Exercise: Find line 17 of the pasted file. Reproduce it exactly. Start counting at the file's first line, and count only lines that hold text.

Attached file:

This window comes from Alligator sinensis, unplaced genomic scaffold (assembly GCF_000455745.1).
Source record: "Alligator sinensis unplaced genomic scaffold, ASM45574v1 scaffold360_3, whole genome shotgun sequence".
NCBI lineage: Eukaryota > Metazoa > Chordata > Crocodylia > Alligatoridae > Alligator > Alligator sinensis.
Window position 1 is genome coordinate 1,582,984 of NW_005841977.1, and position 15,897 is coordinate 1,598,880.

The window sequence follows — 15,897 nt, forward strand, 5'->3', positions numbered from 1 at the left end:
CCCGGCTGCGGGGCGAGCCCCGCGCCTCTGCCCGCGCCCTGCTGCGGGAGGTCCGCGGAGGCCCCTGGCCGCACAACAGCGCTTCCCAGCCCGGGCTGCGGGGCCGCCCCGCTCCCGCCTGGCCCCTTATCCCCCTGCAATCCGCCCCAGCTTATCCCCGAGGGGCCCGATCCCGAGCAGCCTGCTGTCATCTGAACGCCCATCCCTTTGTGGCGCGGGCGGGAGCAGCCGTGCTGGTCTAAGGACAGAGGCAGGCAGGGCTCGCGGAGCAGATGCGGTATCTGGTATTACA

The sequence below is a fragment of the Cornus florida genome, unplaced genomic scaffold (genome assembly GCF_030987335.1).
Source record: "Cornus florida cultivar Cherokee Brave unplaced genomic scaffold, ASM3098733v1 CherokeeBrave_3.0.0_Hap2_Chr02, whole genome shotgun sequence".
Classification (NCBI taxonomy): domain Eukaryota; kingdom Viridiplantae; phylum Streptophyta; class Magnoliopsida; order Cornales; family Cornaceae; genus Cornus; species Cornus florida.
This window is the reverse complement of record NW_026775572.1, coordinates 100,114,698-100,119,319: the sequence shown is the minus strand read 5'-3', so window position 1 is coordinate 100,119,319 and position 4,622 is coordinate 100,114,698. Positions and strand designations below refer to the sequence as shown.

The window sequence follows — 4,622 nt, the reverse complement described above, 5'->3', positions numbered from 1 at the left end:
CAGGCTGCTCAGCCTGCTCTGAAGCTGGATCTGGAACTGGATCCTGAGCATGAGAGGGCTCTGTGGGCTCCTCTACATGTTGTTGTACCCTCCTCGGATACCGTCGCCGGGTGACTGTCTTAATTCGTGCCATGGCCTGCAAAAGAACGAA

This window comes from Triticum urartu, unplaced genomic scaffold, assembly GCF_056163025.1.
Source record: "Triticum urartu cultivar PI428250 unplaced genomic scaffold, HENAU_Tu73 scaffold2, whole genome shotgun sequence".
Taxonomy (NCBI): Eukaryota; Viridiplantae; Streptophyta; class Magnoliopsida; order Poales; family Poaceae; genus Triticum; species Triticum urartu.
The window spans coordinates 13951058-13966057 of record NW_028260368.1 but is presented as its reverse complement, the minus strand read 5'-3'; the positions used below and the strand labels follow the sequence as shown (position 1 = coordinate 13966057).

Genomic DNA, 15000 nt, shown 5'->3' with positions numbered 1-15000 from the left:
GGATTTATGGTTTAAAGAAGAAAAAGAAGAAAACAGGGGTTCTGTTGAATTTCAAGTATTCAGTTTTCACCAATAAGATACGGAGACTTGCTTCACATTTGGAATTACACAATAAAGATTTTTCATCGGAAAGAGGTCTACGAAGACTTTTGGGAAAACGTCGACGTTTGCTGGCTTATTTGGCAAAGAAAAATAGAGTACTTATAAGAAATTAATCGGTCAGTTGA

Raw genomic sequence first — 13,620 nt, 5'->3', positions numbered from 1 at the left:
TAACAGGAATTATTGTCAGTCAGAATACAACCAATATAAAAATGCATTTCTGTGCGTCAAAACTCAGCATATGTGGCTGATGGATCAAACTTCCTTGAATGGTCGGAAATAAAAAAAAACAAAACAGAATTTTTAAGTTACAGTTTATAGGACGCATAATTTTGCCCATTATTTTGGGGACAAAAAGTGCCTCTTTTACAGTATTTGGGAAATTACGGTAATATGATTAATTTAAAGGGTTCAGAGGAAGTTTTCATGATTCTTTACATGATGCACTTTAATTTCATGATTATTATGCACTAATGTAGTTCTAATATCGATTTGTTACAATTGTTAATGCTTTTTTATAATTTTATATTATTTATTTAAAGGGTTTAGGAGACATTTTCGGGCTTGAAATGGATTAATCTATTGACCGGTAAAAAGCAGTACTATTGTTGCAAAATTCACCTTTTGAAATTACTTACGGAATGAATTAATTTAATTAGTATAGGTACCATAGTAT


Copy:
Genomic DNA, 15000 nt, shown 5'->3' with positions numbered 1-15000 from the left: